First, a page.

New Beecher Terrace
Spurred by committed residents, community stakeholders, and local government agencies, the previously disinvested Russell neighborhood in West Louisville is being transformed into a new mixed-income, sustainable, walkable, and amenity-rich community.
The effort received a $30 million Federal Choice Neighborhood Initiative implementation grant in 2016 and is supported by $200 million in additional public and private investment in the neighborhood. The project received an additional $5 million in Choice funds in 2019.
One of Louisville’s earliest and most desirable neighborhoods, Russell was devastated by the impacts of flooding, creation of the deficient Beecher Terrace public housing development in the 1940s, and misguided 1960s urban renewal efforts. Today, however, signs of change are everywhere.
Approximately $190 million is being invested to demolish and redevelop the Beecher Terrace public housing site into a 640-unit, sustainable, amenity-rich, mixed-income community, with 620 mixed-income rental and 20 homeownership units. An additional 442 replacement units will be created in Russell and other parts of the city through Louisville Metro Housing Authority’s (LMHA) new Project Based Voucher program.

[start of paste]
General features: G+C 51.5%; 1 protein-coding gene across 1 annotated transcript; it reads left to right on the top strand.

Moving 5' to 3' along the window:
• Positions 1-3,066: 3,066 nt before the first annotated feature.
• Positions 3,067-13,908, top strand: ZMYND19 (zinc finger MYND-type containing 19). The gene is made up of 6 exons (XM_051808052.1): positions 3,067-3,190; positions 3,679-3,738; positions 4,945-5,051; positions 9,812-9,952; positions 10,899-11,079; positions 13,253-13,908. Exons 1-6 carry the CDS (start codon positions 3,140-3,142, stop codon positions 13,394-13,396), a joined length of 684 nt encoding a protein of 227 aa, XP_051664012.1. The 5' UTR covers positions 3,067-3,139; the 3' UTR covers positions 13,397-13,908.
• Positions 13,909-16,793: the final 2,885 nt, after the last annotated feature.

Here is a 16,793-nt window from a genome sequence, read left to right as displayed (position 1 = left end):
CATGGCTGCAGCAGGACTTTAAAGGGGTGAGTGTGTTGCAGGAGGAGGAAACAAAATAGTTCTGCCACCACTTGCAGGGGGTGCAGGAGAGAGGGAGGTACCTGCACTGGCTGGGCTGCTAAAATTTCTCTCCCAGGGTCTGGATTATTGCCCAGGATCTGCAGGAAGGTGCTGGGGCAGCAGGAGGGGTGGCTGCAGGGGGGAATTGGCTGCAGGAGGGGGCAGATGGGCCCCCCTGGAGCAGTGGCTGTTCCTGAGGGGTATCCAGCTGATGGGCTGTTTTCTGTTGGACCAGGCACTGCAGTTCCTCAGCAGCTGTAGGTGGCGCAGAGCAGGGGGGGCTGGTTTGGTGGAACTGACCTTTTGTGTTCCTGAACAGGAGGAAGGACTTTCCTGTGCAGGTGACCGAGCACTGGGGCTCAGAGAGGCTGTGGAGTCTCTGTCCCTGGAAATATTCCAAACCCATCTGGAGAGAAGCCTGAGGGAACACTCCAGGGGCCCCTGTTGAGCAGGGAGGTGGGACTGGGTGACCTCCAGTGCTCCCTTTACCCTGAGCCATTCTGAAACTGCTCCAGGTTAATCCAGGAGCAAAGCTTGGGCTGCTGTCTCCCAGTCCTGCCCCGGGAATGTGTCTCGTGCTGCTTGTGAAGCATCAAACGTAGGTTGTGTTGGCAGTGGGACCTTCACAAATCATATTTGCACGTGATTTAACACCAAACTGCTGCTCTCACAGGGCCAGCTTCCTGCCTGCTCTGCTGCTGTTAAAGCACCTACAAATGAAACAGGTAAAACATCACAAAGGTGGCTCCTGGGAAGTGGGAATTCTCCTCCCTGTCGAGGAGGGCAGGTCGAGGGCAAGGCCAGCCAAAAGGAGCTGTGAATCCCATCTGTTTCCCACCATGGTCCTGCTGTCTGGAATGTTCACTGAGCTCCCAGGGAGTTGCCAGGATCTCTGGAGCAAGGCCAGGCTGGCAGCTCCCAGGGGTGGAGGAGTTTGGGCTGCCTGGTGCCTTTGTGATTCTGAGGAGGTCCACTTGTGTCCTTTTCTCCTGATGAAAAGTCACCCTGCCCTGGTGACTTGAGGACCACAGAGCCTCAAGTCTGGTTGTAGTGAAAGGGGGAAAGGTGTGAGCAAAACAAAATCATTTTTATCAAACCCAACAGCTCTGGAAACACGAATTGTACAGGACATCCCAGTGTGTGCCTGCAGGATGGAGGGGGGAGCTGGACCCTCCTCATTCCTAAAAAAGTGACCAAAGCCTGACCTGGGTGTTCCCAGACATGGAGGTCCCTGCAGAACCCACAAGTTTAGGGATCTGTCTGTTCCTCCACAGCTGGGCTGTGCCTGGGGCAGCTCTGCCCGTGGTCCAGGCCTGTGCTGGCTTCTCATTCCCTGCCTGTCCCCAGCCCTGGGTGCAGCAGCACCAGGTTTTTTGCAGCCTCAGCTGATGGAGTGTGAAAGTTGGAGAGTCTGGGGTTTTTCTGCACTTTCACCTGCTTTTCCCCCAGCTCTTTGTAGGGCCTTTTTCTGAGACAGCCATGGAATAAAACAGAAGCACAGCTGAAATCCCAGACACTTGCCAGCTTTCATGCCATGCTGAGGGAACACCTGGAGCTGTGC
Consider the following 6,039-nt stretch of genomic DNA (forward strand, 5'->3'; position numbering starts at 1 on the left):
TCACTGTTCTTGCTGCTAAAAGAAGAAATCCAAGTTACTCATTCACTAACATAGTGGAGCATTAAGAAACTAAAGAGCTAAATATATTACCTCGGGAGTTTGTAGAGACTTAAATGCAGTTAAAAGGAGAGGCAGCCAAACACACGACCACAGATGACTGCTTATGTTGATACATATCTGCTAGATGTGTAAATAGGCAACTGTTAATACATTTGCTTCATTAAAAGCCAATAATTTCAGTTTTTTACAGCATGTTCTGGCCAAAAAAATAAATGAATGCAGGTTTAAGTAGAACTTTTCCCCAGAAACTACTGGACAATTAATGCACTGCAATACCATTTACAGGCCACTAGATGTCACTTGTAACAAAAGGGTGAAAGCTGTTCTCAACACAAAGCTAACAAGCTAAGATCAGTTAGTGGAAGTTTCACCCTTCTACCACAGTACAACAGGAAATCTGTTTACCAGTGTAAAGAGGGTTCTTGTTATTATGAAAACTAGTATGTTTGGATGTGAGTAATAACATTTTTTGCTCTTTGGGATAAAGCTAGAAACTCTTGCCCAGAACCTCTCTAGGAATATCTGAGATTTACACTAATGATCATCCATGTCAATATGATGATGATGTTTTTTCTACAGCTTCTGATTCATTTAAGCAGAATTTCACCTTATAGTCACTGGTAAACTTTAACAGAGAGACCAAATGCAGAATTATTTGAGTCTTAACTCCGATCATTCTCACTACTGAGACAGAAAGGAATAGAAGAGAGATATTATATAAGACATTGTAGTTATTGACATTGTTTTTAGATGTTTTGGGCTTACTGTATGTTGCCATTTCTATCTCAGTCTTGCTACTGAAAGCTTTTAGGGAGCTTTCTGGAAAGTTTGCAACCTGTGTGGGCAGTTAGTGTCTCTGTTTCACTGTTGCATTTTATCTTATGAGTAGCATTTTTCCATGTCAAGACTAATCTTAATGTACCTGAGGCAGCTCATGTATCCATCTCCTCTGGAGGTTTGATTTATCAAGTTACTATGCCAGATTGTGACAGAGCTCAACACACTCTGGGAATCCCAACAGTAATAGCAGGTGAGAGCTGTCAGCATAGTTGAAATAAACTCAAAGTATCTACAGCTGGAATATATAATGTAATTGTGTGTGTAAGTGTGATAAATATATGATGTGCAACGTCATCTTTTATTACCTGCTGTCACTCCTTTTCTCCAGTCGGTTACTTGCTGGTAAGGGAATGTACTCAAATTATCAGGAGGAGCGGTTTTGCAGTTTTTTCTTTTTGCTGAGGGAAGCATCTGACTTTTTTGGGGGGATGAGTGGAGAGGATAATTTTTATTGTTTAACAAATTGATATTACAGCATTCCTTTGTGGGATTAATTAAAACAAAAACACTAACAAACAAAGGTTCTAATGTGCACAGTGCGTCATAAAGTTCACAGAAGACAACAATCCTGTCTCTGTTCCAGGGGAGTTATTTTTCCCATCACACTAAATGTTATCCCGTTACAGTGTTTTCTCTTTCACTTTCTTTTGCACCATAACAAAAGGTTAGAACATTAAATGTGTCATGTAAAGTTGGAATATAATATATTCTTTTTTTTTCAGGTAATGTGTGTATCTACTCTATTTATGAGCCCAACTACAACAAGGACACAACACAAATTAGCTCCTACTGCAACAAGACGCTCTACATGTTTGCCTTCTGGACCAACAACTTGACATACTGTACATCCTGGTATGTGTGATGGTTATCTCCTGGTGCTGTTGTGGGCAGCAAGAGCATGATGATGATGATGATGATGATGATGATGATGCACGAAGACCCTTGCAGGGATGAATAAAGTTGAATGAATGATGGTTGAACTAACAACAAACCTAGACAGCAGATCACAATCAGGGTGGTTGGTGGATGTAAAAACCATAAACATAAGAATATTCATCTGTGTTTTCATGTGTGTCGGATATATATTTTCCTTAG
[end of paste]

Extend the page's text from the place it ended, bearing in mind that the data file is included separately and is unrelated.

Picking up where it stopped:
The housing plan is financed through a public-private partnership between McCormack Baron Salazar, LMHA, Louisville Metro Government, Kentucky Housing Corporation, U.S. Department of Housing and Urban Development, and other partners. The partnership also leveraged low-income housing tax credits, private mortgage debt, local and state funding and philanthropic sources.
Urban Strategies, Inc., will manage a $4 million effort to connect the lowest income residents with supportive services utilizing public sector stakeholders and service partners. Beecher Terrace households relocated during construction have lifetime preference for returning to the new site.
The neighborhood plan focuses around five Critical Community Improvements that will: help make Russell a healthier, and more connected community; increase its retail and commercial offerings; decrease the number of vacant properties in the neighborhood; and, strengthen its key commercial corridors.